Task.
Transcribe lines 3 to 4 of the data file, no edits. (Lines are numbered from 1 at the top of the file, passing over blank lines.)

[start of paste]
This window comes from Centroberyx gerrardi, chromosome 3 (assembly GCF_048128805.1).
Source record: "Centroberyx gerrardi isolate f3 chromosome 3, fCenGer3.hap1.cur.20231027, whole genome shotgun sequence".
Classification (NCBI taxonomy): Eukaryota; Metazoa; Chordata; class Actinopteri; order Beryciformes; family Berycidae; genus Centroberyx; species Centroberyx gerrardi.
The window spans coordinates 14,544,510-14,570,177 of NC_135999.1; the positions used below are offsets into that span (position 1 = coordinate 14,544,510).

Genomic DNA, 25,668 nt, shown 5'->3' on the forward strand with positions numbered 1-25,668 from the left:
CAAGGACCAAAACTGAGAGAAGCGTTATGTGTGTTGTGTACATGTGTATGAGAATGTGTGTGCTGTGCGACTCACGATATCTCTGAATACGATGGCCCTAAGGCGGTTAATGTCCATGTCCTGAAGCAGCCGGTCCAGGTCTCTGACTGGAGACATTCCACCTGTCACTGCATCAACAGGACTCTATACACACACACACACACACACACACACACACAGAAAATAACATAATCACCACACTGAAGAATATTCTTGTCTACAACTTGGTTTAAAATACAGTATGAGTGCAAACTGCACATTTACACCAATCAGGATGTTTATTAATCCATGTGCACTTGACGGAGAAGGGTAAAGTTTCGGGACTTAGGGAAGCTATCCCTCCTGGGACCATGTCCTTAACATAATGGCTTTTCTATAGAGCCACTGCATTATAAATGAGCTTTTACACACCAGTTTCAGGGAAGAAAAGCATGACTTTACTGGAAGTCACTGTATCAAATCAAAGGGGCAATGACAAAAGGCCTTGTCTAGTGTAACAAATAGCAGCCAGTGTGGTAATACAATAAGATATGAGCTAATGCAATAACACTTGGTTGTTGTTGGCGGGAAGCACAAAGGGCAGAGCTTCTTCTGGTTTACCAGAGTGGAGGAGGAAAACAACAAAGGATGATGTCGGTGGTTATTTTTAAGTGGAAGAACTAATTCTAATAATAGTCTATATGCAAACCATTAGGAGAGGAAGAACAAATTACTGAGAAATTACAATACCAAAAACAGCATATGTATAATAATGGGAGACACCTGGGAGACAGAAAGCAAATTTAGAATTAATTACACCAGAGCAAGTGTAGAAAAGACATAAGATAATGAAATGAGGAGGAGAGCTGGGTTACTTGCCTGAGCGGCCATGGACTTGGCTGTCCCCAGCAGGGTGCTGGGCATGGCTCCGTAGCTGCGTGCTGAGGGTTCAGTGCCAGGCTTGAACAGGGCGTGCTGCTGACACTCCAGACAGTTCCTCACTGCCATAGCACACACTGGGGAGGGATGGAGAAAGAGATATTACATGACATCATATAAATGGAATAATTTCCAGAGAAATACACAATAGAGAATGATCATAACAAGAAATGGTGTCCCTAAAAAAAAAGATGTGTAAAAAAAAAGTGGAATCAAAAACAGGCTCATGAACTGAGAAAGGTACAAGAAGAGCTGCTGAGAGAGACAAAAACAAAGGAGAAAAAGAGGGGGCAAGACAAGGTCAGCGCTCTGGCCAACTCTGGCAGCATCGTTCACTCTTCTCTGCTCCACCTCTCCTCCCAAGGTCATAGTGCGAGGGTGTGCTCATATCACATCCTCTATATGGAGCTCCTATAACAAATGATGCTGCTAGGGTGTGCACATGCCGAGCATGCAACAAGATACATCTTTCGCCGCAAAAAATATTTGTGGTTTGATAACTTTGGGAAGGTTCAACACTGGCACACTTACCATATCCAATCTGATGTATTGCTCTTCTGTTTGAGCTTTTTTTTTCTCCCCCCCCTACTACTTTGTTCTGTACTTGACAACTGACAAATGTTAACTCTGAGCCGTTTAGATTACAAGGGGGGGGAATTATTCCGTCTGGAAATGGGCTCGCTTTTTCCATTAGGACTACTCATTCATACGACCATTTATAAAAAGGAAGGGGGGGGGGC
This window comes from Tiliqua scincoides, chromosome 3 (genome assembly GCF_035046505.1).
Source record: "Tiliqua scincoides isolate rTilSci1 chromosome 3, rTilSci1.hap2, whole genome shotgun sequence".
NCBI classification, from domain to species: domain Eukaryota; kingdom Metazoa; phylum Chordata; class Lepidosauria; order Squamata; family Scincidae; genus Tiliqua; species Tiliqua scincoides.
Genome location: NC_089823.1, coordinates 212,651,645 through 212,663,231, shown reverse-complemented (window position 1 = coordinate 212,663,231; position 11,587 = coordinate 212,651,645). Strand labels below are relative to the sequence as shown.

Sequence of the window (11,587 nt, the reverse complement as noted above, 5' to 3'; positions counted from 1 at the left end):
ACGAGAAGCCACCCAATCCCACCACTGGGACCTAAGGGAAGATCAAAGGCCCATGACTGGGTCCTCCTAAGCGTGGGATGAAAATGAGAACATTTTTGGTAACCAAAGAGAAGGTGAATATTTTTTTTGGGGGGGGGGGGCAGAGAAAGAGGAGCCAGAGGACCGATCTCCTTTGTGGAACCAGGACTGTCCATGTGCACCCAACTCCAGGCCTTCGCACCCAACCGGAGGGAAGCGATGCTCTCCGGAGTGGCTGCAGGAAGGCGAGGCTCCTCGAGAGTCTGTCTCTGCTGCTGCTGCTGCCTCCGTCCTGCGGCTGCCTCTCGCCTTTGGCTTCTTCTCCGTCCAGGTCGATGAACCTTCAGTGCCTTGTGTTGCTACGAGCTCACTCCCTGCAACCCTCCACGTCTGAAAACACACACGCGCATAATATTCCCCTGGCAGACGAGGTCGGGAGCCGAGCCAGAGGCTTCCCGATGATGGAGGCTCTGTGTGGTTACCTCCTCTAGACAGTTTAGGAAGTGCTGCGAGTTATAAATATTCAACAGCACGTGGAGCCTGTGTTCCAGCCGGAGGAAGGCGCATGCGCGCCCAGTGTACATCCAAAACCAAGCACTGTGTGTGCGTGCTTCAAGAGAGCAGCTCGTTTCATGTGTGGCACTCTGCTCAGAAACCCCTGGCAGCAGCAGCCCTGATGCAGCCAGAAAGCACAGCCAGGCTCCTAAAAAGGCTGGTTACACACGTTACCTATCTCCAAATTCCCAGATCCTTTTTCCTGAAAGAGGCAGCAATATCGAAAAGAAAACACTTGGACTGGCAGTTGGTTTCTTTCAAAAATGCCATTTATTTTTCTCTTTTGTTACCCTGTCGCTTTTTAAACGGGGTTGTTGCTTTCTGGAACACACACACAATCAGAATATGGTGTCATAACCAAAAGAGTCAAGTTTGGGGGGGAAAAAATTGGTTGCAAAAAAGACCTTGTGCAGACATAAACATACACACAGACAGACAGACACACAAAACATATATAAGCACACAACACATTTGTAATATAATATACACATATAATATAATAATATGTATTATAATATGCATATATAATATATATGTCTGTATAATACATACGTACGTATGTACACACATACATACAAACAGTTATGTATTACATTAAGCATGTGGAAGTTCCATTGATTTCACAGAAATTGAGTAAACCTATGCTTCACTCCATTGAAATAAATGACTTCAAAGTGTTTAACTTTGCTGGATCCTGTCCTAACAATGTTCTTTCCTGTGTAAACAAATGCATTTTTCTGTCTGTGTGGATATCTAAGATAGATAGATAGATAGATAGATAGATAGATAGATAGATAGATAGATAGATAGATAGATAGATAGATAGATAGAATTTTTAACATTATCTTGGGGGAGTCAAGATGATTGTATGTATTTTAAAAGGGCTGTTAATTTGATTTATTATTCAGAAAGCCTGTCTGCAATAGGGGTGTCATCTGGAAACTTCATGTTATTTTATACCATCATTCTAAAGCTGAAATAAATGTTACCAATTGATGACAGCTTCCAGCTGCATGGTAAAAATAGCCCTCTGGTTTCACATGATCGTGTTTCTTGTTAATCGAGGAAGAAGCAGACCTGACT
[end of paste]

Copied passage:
Classification (NCBI taxonomy): Eukaryota; Metazoa; Chordata; class Actinopteri; order Beryciformes; family Berycidae; genus Centroberyx; species Centroberyx gerrardi.
The window spans coordinates 14,544,510-14,570,177 of NC_135999.1; the positions used below are offsets into that span (position 1 = coordinate 14,544,510).